by Brian Aberback
Rush is one of the few bands that has been around nearly 30 years without undergoing a lineup change, a fact that's allowed the Canadian trio to become one of rock's most cohesive units.
But the band's latest release, "Vapor Trails," and the accompanying tour, which hits Continental Arena in East Rutherford on Wednesday, are about more than mere musical expertise. They can also be seen as testaments to the band's perseverance and friendship offstage.
For much of the past five years, Rush was in limbo following a double-tragedy that befell drummer Neil Peart.
In August 1997, Peart's 19-year-old daughter and only child, Serena Taylor, was killed in a car accident. Ten months later, Peart's wife, Jacqueline Taylor, died of cancer.
"The band just didn't matter at all," guitarist Alex Lifeson said from a tour stop in Montreal. "The first thing we had to deal with was helping Neil live again. His recovery was very slow and very painful."
Lifeson and bassist-vocalist Geddy Lee were at Peart's side for support. Even as the months following the death of Peart's wife turned to years, Lee and Lifeson never pressed the drummer as to when or if he would want to play again, though they did decide that Rush wouldn't go on without him.
"There wasn't much point in speculating at the time," said Lifeson, 49.
Peart, mired in a deep depression, embarked on a 14-month motorcycle journey across North America, while Lifeson kept busy by scoring music for television and producing a CD by the Pennsylvania band Lifer. Lee recorded his first solo album.
Fans speculated whether they'd seen the end of one of rock's most prolific bands. Lifeson and Lee formed Rush as teenagers in Toronto in 1969; Peart joined shortly after the band released its self-titled debut in 1974. Through the years, the band has recorded a number of classic rock anthems, including "Tom Sawyer," "Limelight," and "Spirit of Radio."
In the summer of 2001, Peart called on his bandmates.
"We met and he said, 'I don't know if I can do this or not, but I'd like to give it a try,'" Lifeson said. "And that's basically what we did. We booked a small studio, and we made it very comfy and homey."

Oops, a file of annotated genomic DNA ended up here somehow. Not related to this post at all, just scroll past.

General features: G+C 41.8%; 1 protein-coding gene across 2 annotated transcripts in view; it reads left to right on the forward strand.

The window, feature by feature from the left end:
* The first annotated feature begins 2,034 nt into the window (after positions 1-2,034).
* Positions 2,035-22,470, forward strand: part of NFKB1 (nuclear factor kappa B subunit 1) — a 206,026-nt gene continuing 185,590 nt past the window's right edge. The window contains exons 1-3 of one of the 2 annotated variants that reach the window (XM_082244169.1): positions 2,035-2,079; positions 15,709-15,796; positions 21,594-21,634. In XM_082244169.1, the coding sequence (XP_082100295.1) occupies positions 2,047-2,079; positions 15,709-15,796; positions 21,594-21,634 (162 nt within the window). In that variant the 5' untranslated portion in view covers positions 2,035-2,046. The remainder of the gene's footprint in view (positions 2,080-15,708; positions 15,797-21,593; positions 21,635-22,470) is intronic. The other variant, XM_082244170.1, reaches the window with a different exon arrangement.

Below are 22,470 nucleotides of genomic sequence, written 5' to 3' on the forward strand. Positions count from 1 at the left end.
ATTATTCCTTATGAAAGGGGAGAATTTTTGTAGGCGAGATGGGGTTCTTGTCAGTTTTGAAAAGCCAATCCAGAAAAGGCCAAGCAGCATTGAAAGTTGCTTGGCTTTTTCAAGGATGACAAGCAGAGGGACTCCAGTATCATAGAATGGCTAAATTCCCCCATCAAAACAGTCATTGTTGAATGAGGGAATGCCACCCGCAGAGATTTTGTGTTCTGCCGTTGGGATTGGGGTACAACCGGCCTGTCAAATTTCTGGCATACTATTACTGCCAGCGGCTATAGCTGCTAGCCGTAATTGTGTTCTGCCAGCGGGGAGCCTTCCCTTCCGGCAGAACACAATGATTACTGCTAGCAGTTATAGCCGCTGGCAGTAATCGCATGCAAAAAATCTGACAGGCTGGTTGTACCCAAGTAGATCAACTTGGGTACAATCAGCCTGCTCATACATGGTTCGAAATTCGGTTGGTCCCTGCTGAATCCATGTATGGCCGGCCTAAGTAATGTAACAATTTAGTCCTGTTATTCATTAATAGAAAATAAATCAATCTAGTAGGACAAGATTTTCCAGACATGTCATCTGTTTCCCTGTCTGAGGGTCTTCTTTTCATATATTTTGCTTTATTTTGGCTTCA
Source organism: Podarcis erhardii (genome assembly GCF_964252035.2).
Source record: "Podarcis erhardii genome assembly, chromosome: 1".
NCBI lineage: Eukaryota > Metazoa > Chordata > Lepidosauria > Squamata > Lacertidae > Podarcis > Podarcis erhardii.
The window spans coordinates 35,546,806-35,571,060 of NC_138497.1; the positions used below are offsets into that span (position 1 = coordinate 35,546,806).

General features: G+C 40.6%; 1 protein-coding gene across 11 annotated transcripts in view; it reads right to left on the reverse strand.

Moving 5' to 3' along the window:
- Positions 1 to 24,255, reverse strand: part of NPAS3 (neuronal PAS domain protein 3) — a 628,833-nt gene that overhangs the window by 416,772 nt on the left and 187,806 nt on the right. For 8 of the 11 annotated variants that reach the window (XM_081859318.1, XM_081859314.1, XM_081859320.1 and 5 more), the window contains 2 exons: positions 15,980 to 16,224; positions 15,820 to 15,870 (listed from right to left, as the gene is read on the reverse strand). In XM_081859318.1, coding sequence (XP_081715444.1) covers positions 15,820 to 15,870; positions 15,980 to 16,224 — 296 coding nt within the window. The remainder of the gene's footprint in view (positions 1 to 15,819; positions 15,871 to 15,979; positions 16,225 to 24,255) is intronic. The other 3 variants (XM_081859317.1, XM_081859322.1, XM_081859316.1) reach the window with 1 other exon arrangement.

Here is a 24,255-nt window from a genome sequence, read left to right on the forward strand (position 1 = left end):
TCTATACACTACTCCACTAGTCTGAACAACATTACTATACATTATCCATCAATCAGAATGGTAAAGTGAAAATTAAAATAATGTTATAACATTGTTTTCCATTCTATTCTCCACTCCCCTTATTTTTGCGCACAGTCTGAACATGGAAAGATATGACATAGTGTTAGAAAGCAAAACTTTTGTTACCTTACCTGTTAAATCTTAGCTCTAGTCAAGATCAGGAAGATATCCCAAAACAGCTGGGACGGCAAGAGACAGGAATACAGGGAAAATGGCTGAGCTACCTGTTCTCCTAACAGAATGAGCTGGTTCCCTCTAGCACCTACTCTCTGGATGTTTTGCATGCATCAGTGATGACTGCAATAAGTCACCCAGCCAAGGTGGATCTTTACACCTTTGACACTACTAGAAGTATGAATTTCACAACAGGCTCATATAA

The band spent the next 14 months writing and recording "Vapor Trails." Released by Atlantic Records in May, Rush's 17th studio album has been praised by many critics and fans as the group's best work in a decade.
The collection's raw energy and emotion stand out, no doubt inspired by the tragedies that preceded it. The organic feeling can also be attributed to Rush's dropping keyboards and synthesizers for the first time since the early Seventies.
"Keyboards always sound too two-dimensional," Lifeson said. "This album had to be about passion and emotion."
The first sound on the new album, fittingly, is a solo drum rhythm. Right off the bat, Peart makes it clear he hasn't lost a step. The first song is also symbolic: "One Little Victory" talks about taking risks, celebrating the moment, and "a spirit breaking free." Peart, as always, wrote all the lyrics, and many are personal.
During the recording sessions, Peart also wrote a book about his motorcycle journey, "Ghost Rider: Travels on the Healing Road" (ECW Press, 2002).
"He's very private," Lifeson said of Peart. "For him to be open on the lyrics, and write the book, was quite a remarkable thing."
Rush hit the road this summer and has played more than 50 gigs to date, performing a career-spanning three-hour show consisting of two sets and an intermission.
Lifeson said the tour has been a highlight of his career.
"Having gone through the whole thing with Neil, and coming back and making a record that we feel strongly about, and to be on the road when touring these days is [economically] difficult, it's really a fabulous, rewarding feeling."
Originally published in the Herald News, West Patterson, NJ on 11.01.02.